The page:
Provost Michael Kotlikoff presented a plan to expand on-campus housing at a Graduate and Professional Student Assembly meeting Monday.

Adrian Boteanu / Sun Staff Photographer

Provost Michael Kotlikoff presented a plan to expand on-campus housing at a Graduate and Professional Student Assembly meeting Monday.

November 28, 2016

Provost Michael Kotlikoff Details Housing Plan

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Correction appended

University Provost Michael Kotlikoff presented a plan to expand student housing and advance academic initiatives at a Graduate and Professional Student Assembly meeting Monday.

The plan aims to solve two problems — deferred capital investment and academic investment — due to constrained budgets and high sophomore housing demand, according to Kotlikoff.

Kotlikoff said the plan will “invest in facilities, curriculum initiatives and housing initiatives.” He outlined plans to alleviate housing demand by building new dorms on North Campus and encouraging the townhouses to become part of a “sophomore village.”

Overall, the capital project seeks to add 1,250 beds and a new dining hall to North campus by the year 2020.

The project’s goal is to create more housing options for sophomores — as currently about 60 percent of sophomores reside in Cornell housing — and open up living opportunities for undergraduate and graduate students.

The plan does not end on North Campus. Details of the housing plan include goals to renovate Balch Hall and to partner with other facilities to improve and expand opportunities for Collegetown housing.

The housing plan initiative is also projected to increase the freshman class by 250 to 275 students. Plans to address the repercussions of higher student admissions are also underway, including ways to fix the “gateway course issue,” a problem when students cannot get into introductory level classes because they fill to capacity.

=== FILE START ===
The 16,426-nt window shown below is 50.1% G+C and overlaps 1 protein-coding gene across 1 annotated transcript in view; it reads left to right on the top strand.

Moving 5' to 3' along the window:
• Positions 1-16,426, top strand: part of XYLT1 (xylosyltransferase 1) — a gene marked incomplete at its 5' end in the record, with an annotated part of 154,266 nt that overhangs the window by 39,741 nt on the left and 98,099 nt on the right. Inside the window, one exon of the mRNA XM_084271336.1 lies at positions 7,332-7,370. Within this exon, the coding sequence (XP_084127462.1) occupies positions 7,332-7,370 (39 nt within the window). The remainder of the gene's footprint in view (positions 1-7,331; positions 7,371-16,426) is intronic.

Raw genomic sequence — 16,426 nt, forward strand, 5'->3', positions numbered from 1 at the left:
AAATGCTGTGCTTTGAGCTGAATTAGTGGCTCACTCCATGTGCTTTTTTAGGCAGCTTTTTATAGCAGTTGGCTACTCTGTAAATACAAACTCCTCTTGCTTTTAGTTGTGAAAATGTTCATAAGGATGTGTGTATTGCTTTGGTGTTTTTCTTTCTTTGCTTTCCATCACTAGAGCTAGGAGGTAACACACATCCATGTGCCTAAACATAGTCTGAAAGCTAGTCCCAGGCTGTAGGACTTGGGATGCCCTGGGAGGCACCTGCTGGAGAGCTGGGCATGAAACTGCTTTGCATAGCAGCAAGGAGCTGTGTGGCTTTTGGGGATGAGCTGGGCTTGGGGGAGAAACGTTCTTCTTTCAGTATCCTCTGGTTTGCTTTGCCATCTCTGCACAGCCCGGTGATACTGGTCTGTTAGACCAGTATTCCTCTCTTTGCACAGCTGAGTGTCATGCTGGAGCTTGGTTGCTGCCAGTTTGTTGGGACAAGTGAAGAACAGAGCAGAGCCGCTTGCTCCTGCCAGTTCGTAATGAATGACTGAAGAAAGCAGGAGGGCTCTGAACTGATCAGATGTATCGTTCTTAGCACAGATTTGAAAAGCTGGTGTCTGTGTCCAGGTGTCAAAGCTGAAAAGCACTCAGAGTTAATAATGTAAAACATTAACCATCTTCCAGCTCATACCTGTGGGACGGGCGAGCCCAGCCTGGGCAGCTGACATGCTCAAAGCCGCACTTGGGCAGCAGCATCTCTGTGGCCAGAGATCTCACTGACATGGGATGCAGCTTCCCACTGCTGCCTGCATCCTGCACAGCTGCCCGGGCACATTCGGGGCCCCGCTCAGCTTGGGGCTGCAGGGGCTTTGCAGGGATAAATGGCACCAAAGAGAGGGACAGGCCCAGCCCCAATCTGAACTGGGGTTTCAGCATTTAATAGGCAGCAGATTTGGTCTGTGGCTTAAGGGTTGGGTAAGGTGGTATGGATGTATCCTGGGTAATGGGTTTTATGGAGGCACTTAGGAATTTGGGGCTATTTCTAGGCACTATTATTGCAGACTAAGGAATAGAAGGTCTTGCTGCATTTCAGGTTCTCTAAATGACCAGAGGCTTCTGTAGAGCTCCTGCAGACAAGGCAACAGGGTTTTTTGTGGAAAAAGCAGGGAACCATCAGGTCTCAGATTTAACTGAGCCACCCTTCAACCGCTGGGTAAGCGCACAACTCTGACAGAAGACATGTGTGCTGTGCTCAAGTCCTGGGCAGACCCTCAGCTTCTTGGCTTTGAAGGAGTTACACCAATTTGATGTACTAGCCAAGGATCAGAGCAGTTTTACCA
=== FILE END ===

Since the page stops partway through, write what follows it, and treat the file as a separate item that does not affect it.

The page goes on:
In the past, Cornell has tried to maintain a policy of only accepting as many students as North Campus can hold. However, this policy becomes difficult with new majors and, this year, the creation of the College of Business. Essentially, Kotlikoff said new academic initiatives create demand for more students.

“The faculty to student ratio [in the College of Arts and Sciences] is the highest it has ever been in 20 years,” Kotlikoff said.

The plan must deal with navigating increased student growth, as Kotlikoff acknowledges the potential for increased class sizes and exacerbated “gateway course” issues.

Discussions on the initiative have been taking place since the fall of 2015 and now final reports have been issued to move forward on the initiative.

A previous version of this story misquoted Provost Michael Kotlikoff as asserting that Cornell’s faculty to student ratio is the highest it has been in 20 years. In fact, he was speaking about the College of Arts and Sciences. 

  • Make Cornell better than bigger

    Applaud the decision to expand and improve on campus housing. Question increasing again the number of undergrads. Will faculty and class offerings be increased commensurate with the student increase? Or will classes be more crowded and the quality of the education suffer?

  • jj

    The student to faculty ratio and the endowment per student ratio at Cornell need to be made more comparable to the rest of the Ivy League. In my latest review of the data, Cornell’s ratios are out of line (too low) compared with the rest of the 7 schools. This should be a top priority, not just increasing class size.

    • jj

      Correction: Student to faculty ratio is too high, not too low. The statement concerning endowment per student is, however, correct. It is too low. Sorry for the error.

    • Alum

      Cornell will never be able to reach the level of endowment per student that is seen in the rest of the Ivy League. Some of those institutions don’t even have 5,000 undergrads, whereas Cornell has 14,000+. Cornell will always be the largest Ivy, largely due to the fact that it can house and educate more students than any other Ivy. This is in line with our motto that anyone should have the opportunity to study anything they please, and I think it’s wonderful. I do think it’s awful that rankings place so much weight on acceptance rate. This harms Cornell a lot in college rankings. We can house the students (usually…), so we should accept them.

  • Concerned alumnus

    Cornell needs more small group housing (such as fraternities, sororities, co-ops, and theme houses) rather than another anonymous large dorm. Similarly, these smaller buildings should incorporate dining rooms rather than a large central eating facility.